Beauty stereotypes, racial stereotypes, standard for beauty, physical attractiveness stereotype, age, size, expenses, popular opinion
Several debates will forever be etched in the history of America. One of the most defying debates surrounds beauty. It is often argued about in magazines, on television, and online. Despite the multiple debates, several stereotypes regarding beauty exist. The argument transcends multiple lines including racial. Scientists have even attempted to determine if attractiveness is measurable. Body fat percentage, facial symmetry, and additional factors can only account for a certain percentage of beauty. Nevertheless the stereotypes are still there. Research reveals the various stereotypes of beauty and race.
[...] Several examples of older beauty exist to dispute this stereotype. Madonna, Stacey Dash, Susan Sarandon, and Tina Turner are beautiful women that are above the age of 50. In some instances the features associated with age even make a person look better. One sentiment is undeniable when identifying the stereotypes of beauty in America. The standard of beauty favors whites more than any other race. Individuals of varying ethnicities are bombarded with terns and images of beauty that celebrate features that are not characteristic for them. [...]
[...] "Stereotype directionality and attractiveness stereotyping: is beauty good or is ugly bad?." Social Cognition 24.2 (2006): 187. King-O'Riain, Rebecca Chiyoko. Pure beauty: Judging race in Japanese American beauty pageants. U of Minnesota Press Langlois, Judith H., and Cookie White Stephan. "Beauty and the beast: The role of physical attractiveness in the development of peer relations and social behavior." Developmental social psychology: Theory and research(1981): 152-168. Mobius, Markus M., and Tanya S. Rosenblat. "Why beauty matters." The American Economic Review (2006): 222-235. [...]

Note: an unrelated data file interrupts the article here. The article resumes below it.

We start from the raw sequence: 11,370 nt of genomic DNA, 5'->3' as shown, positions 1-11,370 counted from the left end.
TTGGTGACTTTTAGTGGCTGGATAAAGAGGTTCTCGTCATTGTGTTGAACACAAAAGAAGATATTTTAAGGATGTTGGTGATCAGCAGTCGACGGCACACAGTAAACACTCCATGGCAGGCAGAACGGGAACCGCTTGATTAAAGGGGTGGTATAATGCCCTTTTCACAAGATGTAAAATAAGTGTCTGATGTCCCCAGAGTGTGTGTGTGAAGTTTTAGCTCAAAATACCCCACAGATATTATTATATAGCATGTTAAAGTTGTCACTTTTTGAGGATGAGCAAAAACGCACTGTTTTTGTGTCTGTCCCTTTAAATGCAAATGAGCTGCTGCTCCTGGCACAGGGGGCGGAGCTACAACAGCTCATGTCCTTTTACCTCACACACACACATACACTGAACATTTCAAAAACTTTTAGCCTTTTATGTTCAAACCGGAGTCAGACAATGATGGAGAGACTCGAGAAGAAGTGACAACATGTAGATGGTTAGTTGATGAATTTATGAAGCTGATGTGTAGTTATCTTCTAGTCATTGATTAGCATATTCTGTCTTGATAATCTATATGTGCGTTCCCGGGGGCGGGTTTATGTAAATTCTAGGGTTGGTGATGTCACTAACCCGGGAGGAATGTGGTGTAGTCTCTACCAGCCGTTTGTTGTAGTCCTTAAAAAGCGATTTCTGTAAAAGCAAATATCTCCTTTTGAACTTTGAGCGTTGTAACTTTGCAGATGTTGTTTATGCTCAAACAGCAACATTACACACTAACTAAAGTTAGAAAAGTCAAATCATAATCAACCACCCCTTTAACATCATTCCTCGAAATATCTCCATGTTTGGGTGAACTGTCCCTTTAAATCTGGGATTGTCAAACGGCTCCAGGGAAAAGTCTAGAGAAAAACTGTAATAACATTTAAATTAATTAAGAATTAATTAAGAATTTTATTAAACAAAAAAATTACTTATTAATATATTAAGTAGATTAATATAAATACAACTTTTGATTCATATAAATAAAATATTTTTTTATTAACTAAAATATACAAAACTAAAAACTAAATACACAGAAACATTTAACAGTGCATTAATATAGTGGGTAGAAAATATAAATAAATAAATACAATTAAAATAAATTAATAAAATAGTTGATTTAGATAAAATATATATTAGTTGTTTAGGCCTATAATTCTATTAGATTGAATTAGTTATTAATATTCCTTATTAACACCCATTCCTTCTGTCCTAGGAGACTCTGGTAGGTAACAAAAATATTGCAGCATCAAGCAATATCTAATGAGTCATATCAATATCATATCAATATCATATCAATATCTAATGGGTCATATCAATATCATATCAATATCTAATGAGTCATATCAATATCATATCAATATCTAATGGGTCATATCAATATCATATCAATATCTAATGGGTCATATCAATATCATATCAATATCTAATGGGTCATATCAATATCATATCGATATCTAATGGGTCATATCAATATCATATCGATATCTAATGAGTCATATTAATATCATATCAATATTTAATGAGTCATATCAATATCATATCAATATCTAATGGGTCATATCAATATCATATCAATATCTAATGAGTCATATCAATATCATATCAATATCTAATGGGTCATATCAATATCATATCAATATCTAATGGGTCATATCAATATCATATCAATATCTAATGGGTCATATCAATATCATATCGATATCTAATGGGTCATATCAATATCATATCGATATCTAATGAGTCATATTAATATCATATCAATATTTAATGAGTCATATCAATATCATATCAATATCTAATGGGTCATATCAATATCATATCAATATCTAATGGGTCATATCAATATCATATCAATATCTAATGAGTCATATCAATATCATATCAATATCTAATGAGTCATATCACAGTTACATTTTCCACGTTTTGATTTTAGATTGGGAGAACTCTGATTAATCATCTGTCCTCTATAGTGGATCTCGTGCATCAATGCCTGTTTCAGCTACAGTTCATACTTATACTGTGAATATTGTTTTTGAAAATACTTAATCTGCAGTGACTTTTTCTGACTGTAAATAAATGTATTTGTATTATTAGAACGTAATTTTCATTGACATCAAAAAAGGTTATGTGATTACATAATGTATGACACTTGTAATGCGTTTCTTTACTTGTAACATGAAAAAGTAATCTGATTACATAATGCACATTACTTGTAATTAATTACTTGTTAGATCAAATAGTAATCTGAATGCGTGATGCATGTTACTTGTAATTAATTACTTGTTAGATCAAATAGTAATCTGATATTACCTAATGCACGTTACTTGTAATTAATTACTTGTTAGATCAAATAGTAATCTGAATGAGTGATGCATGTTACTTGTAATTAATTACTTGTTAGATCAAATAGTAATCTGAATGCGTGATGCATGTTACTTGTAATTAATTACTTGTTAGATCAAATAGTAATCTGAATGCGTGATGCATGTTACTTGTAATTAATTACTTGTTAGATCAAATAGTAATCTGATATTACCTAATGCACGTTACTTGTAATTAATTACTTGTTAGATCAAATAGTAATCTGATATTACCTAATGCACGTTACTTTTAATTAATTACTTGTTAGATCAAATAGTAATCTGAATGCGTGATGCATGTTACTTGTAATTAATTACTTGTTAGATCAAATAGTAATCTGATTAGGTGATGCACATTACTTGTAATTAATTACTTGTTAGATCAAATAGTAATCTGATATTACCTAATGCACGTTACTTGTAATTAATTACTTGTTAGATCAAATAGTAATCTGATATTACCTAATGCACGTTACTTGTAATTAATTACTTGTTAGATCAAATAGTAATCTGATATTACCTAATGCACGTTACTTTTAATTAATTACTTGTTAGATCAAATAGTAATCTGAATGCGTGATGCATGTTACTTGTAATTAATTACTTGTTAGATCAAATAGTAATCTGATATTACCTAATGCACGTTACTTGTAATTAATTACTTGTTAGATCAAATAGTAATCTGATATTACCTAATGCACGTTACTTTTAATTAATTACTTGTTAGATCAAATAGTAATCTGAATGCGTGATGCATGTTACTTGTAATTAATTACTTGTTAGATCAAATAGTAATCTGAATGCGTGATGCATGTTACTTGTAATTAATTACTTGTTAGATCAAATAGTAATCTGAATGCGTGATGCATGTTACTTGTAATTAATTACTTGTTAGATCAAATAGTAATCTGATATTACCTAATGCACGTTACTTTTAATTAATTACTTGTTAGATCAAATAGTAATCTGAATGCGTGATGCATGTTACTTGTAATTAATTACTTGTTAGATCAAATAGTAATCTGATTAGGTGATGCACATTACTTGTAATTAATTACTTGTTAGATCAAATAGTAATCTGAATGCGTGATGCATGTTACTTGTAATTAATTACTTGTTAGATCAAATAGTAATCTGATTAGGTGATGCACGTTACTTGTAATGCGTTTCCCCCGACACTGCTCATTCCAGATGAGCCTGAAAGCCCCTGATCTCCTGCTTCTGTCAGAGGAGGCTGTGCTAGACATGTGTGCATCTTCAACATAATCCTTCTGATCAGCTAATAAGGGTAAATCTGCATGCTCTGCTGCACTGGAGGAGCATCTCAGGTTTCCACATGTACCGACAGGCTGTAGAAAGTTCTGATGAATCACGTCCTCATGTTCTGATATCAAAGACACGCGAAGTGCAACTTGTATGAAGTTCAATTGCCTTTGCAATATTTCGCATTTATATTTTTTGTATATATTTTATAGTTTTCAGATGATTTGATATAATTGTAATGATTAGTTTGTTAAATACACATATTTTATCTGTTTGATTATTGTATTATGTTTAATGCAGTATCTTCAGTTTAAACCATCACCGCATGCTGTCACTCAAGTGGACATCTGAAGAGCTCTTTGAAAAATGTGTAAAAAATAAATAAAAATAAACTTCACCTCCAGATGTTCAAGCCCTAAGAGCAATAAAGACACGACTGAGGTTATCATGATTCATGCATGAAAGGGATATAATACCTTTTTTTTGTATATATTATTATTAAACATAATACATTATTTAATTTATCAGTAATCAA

[...] (Mobius) Size is the next beauty stereotype identified. Many believe a thin frame equates beauty. This notion is slowly dying. The model frame is not realistic and people are beginning to take notice. Women such as Catherine Zeta-Jones and Christina Hendricks are perfect examples of this deteriorating stereotype. The unhealthy habits associated with this stereotype may have been the biggest factor in the decline of its association with beauty. (Griffin and Judith) Beauty is often associated with expensive material items. [...]
[...] Beauty stereotypes are most powerful because of the associated traits. Psychologists refer to this as the physical attractiveness stereotype. This terms identifies the belief that physically attractive people retain additional socially desirable personality traits. (Langlois, Judith, and Stephan) However, the traits are not assured. They are merely associated with beauty stereotypes. The most common stereotype of beauty may be that there is only one standard for beauty. Obviously, this stereotype is not true. Beauty may change according to the person. [...]
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